Organizers, Venues take Meaningful Steps to Bring Events Industry Back

The events industry is getting ready for a new landscape as provincial and local governments country-wide lift pandemic-related restrictions on businesses and group gatherings. Recognizing people may be uneasy and even anxious about attending larger exhibitions like conferences and trade shows when they are allowed to resume, organizers and venues are taking steps now to impart consumer confidence.

“We have been preparing for a return of events by building a list of potential measures that sit under the cornerstones of physical distancing, cleaning and hygiene practices, and protect and detect,” says Patti Stewart, executive vice-president, Canada, at Informa Connect.

These enhanced measures, which together form Informa AllSecure, were developed in collaboration with associations, suppliers, contractors and other event stakeholders. They will be employed at all Informa events in addition to mandated municipal guidelines and any venue or location-specific regulations to satisfy attendees that the environment is safe and controlled.

Priority commitments include enhanced cleaning before, during and after events, with a focus on high-touch areas such as door handles, restrooms and food and beverage areas; supplementary hand-washing facilities and hand sanitizing stations; contactless registration; crowd control measures like a one-way traffic system, staggered entry times, and relevant signage and floor markings; minimizing self-serve buffets in favour of pre-packaged food; and pre-entry screening, where applicable, using temperature checks or thermal scanning. Attendees will also be asked to don a face mask on entry and contact tracing will be implemented, if necessary and subject to local privacy regulations.

“We will be conveying (these measures) in the run up to events, so customers can be assured of what will be delivered on-site,” says Stewart.

Similar to event organizers, venues are taking necessary steps to manage attendees’ apprehension and to reopen safely. For instance, the Toronto Congress Centre (TCC) has launched a program to ensure both physical safety and psychological well-being. Aptly titled Customer Health and Safety Ensured (C.H.A.S.E), it was created with the latest science surrounding sanitation practices and preventive technology, and addresses every aspect of the facility, says the TCC in a press release.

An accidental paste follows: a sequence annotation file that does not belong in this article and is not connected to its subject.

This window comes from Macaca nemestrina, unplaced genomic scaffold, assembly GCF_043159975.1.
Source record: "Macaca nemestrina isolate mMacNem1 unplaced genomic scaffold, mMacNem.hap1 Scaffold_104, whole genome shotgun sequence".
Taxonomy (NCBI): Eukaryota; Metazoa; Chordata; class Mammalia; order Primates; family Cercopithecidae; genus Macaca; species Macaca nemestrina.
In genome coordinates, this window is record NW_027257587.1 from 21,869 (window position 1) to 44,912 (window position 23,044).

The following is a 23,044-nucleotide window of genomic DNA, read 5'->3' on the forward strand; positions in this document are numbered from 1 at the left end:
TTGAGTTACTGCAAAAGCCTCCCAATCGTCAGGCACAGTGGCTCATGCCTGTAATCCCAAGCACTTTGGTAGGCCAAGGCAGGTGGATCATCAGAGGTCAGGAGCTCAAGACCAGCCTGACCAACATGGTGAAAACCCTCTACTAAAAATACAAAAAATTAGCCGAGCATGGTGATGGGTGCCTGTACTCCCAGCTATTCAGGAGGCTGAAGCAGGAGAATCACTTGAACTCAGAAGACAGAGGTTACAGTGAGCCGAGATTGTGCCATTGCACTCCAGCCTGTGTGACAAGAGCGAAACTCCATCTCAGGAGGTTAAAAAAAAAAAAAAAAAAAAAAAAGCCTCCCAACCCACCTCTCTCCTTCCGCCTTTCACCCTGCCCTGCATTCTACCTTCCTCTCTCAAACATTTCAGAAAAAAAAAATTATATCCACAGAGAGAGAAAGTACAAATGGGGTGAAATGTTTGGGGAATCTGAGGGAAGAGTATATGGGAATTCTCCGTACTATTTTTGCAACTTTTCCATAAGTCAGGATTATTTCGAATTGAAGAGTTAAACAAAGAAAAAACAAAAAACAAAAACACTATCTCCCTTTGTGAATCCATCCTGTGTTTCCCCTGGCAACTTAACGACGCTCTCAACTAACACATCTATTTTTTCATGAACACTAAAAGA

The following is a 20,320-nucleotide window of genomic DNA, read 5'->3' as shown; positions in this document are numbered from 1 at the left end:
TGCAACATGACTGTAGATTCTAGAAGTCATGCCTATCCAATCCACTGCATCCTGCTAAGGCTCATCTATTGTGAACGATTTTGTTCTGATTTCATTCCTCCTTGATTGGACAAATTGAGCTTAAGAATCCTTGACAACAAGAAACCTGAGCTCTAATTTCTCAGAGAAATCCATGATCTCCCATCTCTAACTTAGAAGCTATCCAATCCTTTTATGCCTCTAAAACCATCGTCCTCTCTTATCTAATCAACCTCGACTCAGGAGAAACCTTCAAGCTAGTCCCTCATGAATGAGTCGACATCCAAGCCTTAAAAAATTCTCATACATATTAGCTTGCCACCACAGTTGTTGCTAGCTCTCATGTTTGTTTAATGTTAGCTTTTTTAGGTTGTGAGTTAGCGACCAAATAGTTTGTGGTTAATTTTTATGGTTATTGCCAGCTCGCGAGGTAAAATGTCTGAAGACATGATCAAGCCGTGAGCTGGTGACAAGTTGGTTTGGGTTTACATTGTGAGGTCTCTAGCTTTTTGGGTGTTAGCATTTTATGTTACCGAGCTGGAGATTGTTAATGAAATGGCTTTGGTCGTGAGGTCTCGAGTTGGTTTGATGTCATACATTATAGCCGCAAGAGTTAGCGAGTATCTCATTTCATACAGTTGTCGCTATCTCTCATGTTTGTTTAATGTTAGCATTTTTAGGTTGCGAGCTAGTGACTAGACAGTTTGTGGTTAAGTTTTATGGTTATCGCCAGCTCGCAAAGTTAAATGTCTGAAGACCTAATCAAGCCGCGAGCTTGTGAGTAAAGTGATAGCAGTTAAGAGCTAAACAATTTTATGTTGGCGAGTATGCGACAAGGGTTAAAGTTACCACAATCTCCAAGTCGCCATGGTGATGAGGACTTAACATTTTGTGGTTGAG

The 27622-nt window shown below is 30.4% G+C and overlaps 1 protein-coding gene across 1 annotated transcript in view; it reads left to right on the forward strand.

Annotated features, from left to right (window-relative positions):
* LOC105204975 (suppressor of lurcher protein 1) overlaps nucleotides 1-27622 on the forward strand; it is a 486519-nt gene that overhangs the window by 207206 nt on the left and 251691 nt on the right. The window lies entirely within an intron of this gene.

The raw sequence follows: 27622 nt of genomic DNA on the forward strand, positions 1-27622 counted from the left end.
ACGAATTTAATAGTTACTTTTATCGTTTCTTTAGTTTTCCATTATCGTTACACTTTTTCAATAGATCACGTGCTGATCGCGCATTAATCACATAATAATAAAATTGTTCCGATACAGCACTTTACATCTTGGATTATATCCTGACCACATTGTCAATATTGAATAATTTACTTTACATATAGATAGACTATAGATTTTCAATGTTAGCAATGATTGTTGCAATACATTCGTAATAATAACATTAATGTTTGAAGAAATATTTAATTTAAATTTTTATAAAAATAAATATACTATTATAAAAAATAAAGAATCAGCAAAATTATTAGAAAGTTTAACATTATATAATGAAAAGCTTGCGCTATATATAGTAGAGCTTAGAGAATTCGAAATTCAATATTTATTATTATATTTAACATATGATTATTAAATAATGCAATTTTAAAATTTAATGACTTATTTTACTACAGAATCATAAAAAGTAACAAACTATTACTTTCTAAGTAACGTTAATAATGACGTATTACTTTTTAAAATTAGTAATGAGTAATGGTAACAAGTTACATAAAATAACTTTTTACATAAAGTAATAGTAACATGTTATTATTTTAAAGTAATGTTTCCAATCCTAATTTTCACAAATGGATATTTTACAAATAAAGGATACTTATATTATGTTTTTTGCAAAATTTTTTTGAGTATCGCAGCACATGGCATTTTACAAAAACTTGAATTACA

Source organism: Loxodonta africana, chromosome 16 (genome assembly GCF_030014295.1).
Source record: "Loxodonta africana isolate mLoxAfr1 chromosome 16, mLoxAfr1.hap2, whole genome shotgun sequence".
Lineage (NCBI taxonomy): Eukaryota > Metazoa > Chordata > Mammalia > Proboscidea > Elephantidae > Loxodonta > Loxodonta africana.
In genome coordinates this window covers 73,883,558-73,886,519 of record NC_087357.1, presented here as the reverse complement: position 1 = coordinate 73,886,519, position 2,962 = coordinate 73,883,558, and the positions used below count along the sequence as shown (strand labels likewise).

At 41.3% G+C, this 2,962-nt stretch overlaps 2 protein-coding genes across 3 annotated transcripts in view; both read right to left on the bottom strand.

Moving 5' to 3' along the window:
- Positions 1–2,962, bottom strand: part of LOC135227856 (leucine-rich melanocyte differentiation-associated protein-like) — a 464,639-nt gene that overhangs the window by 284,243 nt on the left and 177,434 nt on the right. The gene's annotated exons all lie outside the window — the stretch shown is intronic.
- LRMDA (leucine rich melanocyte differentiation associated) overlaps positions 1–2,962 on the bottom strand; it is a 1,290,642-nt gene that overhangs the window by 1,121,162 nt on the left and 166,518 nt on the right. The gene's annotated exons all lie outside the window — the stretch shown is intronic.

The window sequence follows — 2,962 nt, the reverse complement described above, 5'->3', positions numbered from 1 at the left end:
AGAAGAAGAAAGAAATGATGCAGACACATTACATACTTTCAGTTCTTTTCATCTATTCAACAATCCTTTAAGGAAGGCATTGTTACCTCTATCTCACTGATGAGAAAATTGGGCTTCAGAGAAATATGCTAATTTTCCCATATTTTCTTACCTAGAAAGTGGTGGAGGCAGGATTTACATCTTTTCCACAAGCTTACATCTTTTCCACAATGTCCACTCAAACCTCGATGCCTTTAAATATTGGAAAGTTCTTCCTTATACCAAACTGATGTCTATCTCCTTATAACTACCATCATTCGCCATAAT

“I do not believe there is an ‘on switch’ for the economy to reopen but the onus lies with us to design a plan to keep people safe,” says TCC CEO, David Sutton. “Our C.H.A.S.E program is our comprehensive response to COVID-19.”

Measures the trade and convention centre is putting in place through C.H.A.S.E include electrostatic disinfection; a phase-in of automatic hand dryers equipped with internal ultraviolet light disinfectant; the application of antimicrobial long-lasting coating sprays on all high-touch surfaces; top-to-bottom host booth cleaning, when requested; and physical distancing ambassadors, among others.

The TCC is also pursuing Global Biorisk Advisory Council (GBAC) Star accreditation — the first venue in Canada to do so. Administered by GBAC, a division of the worldwide cleaning industry association ISSA, the performance-based program outlines best practices, protocols and procedures to control and minimize the risk associated with virulent agents like the strain of the coronavirus that causes COVID-19. Certification provides third-party validation that a facility has proven systems in place to deliver a clean and healthy environment that is safe for business.

“Through the program we will continue to lead our industry out of this crisis and hope to instil a sense of trust and confidence in our customers,” says Sutton.

On the other side of the country, the Vancouver Convention Centre has also introduced several precautionary measures. What’s more, because it was set up as an alternate care site in early April, as part of British Columbia’s pandemic response to free up critical care space in hospitals if virus spread worsens, the conference centre has even more robust protocols in place. They include regular recorded public address reminders of COVID-19 best practices and visitor management software that tracks the arrival and departure of all staff and visitors for contact tracing.

“Thankfully, it hasn’t been required to be operationalized to date but our role as an alternate care site (has) provided a strong foundation for us as we look to resume events in the future,” says Vancouver Convention Centre general manager, Craig Lehto, who adds the centre has begun to prepare to host smaller meetings that adhere to the province’s COVID-19 guidelines.

This has required the convention centre’s management team to adapt how they think about meetings and space, which Lehto considers a good thing.

“We very much look forward to when we can host large conferences and events again, but understand they might look a little different,” he says. “If we can come out of this with meetings and events that are even more considerate of elements such as guest safety and thoughtful space usage, it will only benefit event planners and venues.”


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